PATAKI:  Yes, we were.  We were governors...


MATTHEWS:  Well, is he stable, unstable, competent, incompetent?  How would you describe him?  Why should the country be worried about him as chairman? 

PATAKI:  We worked well together.  We had a couple of joint initiatives, particularly involving Lake Champlain, which is the border between Vermont and New York.  And they went very well. 


MATTHEWS:  Was he a good governor of Vermont? 

PATAKI:  You know, Chris, you have got the wrong guy if you want me to trash people. 


MATTHEWS:  I‘m just trying to—I want to you say he was a good governor of Vermont, which will cause trouble if you say that. 

PATAKI:  I wish him well. 


PATAKI:  ... say that.

MATTHEWS:  So, if you say he‘s a good governor of Vermont—OK, let‘s try your party.  Christine Todd Whitman, the former governor of New Jersey, former EPA director, administrator, came on the other day on another program and said—on another network, rather—and she said people like Ridge, Tom Ridge, the homeland security, former governor of Pennsylvania, Giuliani, the former mayor of New York, Pataki, you, can‘t win the nomination of the Republican Party for president because you‘re too moderate, too Northeastern. 

PATAKI:  I just don‘t think that‘s the case.  I think we have a very open party.  And there are certain core principles that you have to believe in.  You have to believe in empowering the individual. 

And I think Social Security is a real test of that.  I think you have to believe in a lower tax structure.  And Republicans lose our base when we raise taxes.  And we‘re fighting very hard, even in difficult economic times, not to do that.  Republicans believe in a tough approach to violent crime. 

MATTHEWS:  Right. 

PATAKI:  In a strong national defense and believe in this president‘s vision that the proper way to defend America is to make sure that democracy and freedom triumphs around the globe.  So, I think there‘s an overwhelming range of issues on which Republican agree, most of which we are different from with the Democrats, whether it is taxes, national security, empowering individuals.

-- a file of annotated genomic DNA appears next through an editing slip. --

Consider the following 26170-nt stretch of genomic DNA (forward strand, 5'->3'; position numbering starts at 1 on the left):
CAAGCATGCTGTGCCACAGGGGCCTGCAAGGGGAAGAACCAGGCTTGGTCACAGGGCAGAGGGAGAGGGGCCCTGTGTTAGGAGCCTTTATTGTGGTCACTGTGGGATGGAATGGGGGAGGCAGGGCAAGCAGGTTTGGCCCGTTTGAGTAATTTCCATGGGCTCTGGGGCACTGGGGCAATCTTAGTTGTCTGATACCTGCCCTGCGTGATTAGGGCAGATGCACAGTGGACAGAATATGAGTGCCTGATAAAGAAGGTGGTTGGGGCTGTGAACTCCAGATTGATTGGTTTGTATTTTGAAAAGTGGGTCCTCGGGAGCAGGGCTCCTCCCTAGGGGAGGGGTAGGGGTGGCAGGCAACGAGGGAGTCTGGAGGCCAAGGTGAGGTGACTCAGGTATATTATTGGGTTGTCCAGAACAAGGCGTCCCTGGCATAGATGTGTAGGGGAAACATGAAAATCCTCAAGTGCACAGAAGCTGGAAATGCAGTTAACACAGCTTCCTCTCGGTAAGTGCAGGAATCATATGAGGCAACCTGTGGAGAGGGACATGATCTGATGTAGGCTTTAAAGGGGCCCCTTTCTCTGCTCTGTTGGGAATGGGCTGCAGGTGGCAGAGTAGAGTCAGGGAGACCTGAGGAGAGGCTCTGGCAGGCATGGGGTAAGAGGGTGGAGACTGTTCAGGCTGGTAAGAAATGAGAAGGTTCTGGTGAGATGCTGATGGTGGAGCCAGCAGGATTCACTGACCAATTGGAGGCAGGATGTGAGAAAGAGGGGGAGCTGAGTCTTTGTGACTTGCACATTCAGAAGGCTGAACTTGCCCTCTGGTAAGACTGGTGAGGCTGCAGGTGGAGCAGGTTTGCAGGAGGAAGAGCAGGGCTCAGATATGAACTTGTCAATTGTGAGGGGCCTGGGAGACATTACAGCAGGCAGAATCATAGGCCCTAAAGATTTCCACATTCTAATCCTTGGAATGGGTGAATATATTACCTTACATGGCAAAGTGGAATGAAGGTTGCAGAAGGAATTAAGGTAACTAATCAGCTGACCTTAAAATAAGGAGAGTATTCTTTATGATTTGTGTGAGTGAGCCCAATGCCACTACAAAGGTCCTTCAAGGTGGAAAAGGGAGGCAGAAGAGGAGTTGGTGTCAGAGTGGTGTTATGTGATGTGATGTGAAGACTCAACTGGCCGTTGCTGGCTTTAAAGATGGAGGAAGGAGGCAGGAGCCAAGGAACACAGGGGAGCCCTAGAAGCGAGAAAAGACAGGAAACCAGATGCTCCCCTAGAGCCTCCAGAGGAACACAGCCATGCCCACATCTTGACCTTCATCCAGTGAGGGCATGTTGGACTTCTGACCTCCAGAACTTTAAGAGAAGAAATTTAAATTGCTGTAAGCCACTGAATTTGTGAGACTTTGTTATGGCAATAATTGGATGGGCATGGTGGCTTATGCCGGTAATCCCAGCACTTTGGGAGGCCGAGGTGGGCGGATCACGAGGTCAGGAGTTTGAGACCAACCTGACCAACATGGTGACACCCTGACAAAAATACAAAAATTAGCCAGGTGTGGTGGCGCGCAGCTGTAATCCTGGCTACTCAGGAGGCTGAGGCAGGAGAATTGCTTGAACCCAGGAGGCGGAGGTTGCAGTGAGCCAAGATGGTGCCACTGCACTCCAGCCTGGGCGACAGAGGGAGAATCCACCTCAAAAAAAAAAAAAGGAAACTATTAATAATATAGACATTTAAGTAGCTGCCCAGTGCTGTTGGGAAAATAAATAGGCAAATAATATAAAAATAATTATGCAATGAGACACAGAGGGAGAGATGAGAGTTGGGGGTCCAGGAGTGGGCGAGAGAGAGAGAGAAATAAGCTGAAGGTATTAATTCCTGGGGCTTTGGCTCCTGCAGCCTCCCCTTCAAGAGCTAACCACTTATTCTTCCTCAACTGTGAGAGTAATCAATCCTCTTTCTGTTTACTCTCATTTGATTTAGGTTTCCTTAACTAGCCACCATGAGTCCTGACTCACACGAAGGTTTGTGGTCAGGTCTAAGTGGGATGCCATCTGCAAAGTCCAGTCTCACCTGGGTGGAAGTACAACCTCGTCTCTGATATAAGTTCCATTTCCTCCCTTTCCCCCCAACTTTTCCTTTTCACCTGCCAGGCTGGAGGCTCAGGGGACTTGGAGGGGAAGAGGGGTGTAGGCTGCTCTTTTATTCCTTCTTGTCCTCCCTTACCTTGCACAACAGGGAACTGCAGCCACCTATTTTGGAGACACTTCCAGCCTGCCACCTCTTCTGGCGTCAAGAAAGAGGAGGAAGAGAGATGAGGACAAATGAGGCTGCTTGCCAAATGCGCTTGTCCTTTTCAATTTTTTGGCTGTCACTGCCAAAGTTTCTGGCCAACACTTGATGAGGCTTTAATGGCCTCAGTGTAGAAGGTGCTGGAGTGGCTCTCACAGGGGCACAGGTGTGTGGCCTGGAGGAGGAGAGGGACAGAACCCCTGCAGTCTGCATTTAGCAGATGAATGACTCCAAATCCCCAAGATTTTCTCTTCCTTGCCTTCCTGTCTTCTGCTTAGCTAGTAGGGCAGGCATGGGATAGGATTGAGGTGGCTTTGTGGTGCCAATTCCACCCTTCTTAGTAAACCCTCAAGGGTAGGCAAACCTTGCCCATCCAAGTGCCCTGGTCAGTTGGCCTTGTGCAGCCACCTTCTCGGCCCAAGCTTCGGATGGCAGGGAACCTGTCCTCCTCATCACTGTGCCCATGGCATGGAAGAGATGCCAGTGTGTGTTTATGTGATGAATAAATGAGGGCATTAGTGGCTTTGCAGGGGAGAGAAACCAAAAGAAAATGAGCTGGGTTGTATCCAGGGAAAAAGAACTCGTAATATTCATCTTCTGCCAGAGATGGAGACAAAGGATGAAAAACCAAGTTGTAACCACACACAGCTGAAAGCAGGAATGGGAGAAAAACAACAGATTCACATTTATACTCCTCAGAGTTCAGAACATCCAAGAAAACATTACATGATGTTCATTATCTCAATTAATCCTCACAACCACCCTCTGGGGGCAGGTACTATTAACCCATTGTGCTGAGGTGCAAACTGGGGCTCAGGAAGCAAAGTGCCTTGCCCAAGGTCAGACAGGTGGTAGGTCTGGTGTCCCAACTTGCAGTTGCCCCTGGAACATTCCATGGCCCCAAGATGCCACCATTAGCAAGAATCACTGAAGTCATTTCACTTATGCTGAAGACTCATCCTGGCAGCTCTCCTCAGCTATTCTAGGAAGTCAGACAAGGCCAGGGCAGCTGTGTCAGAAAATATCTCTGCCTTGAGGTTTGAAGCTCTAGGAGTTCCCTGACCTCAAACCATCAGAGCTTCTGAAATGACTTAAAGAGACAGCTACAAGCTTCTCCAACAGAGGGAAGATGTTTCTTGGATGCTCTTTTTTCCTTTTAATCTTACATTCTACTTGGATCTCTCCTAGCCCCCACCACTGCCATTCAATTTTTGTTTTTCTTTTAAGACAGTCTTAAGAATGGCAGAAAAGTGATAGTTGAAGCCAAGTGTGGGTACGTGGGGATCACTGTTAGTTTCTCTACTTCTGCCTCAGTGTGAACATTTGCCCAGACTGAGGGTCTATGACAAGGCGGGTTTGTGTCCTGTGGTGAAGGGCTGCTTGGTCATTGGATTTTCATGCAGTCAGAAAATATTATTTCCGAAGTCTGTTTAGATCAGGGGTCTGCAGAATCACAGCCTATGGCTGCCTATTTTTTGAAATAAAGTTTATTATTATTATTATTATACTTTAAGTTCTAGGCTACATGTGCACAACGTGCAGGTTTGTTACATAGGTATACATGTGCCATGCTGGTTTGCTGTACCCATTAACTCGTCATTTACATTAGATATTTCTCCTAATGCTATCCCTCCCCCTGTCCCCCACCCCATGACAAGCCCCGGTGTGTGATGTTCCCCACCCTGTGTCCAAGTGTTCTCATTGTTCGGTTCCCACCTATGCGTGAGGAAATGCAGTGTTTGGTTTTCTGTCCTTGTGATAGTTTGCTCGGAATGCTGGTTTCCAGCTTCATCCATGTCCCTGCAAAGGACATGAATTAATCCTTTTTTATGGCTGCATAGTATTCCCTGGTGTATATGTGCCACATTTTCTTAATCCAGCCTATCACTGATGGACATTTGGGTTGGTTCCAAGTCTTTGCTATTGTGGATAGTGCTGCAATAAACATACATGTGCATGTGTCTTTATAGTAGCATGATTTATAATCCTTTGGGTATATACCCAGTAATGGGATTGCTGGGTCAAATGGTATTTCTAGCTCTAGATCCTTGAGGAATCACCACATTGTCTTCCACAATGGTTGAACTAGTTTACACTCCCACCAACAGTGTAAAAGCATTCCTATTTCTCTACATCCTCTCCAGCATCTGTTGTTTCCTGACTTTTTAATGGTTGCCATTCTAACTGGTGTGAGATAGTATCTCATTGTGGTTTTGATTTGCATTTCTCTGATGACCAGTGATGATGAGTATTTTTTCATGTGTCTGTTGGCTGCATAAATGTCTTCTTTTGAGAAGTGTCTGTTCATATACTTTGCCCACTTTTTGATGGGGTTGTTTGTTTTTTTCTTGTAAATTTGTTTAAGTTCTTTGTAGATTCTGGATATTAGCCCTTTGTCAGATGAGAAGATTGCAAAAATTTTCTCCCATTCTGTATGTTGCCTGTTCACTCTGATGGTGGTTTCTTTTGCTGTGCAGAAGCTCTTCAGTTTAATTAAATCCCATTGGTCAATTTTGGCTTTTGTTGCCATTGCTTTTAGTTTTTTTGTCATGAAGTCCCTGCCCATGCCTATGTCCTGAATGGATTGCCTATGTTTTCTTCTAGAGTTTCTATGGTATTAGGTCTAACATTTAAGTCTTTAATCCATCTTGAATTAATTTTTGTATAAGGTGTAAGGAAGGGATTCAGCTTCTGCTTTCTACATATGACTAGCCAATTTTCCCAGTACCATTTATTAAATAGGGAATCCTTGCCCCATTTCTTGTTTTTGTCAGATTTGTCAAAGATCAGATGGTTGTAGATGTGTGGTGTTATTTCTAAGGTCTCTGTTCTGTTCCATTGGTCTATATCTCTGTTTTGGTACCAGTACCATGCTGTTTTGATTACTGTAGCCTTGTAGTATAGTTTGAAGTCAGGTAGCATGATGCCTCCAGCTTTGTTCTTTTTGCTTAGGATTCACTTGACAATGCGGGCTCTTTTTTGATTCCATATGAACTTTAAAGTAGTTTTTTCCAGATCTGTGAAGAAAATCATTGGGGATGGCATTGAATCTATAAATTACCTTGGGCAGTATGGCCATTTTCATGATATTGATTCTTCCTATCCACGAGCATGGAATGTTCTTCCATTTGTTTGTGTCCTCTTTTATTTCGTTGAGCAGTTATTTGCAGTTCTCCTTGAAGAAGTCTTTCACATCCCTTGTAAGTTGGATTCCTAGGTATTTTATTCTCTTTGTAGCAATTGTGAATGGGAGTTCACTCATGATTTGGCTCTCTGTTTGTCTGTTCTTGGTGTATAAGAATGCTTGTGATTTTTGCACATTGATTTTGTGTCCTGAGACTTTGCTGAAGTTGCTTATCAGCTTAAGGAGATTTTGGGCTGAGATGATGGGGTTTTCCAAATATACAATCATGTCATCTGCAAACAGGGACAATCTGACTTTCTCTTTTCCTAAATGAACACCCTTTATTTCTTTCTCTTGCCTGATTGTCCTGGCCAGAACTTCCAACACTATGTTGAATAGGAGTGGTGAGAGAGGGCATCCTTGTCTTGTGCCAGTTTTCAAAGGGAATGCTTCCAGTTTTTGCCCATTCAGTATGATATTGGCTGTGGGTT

PATAKI:  I think there are fundamental differences. 

And when we focus on those, we stay united and we win elections. 

MATTHEWS:  Well, I think that sounds great.  But wouldn‘t the shortcut to proving your bona fides with the Republican right be knocking off Hillary in 2006 in the Senate race? 


PATAKI:  Chris, I think you prove yourself by your actions day in and day out, not by one particular step that you may or may not take.

MATTHEWS:  But isn‘t that an appetizing notion, to go out there and take her on, beat her in the polls, beat her on Election Day, and come back before the Republican National Convention and say, I‘m the one that knocked Hillary out of this race; thank me? 

PATAKI:  You know, Chris, back in 2000, when Rudy Giuliani developed prostate cancer and couldn‘t run, a lot of people turned to me and said, you could win.  And I‘m not an expert, but I think I could have won. 

But you have to look at what you‘re doing and what you want to do. 


PATAKI:  I enjoy being the governor of this state.  I‘m grateful to the people who have given me the opportunity. 

And I want to do everything I can to make this a better state.  Obviously, I want to be involved and have been involved in a national dialogue and a national political debate.  But I don‘t know that that is the right way to prove my, as you put it, bona fides. 


MATTHEWS:  Well, as some others might put it, you have obviously great bona fides.


MATTHEWS:  It‘s always great to have you.  HARDBALL loves George Pataki, governor of New York. 

Thank you for joining us, Governor.

PATAKI:  Thanks, Chris. 

MATTHEWS:  Coming up, we continue our preview of tomorrow night‘s State of the Union with veteran Washington journalist Bob Schieffer.  And, later, Senator John McCain on how the Republican Party can maintain its dominance.

You‘re watching HARDBALL on MSNBC. 


MATTHEWS:  Coming up, Washington journalist Bob Schieffer tells us what President Bush needs to say in tomorrow‘s State of the Union when HARDBALL returns.



MATTHEWS:  Welcome back to HARDBALL. 

Bob Schieffer is the chief Washington correspondent for CBS News.  He is the author of “Face the Nation: My Favorite Stories From the First 50 Years of the Award-Winning News Broadcast.”  Bob is the longtime host of that program, “Face the Nation.”  He joins us now from my studio in Washington. 

Bob, thank you very much.  I‘m up in New York. 

The president has to give a State of the Union every year.  And, surprisingly, even in this jaded country of ours watches it.  Why do you think? 

BOB SCHIEFFER, CBS NEWS:  Well, it is a time of year when people just sort of gather around the television set to see what the president has to say. 

And they have been surprisingly well received in recent years.  Bill Clinton would make these long, long speeches and then we would kick him around for talking so long and everything.  And then you would see the ratings come in and his approval ratings would always go up.  And the same is the case for President Bush.  I think he‘ll be very well received, because I think the elections in Iraq really get him off to a good start. 

MATTHEWS:  Is this like when you go around selling encyclopedias and the family says, well, come in and explain what you‘ve got?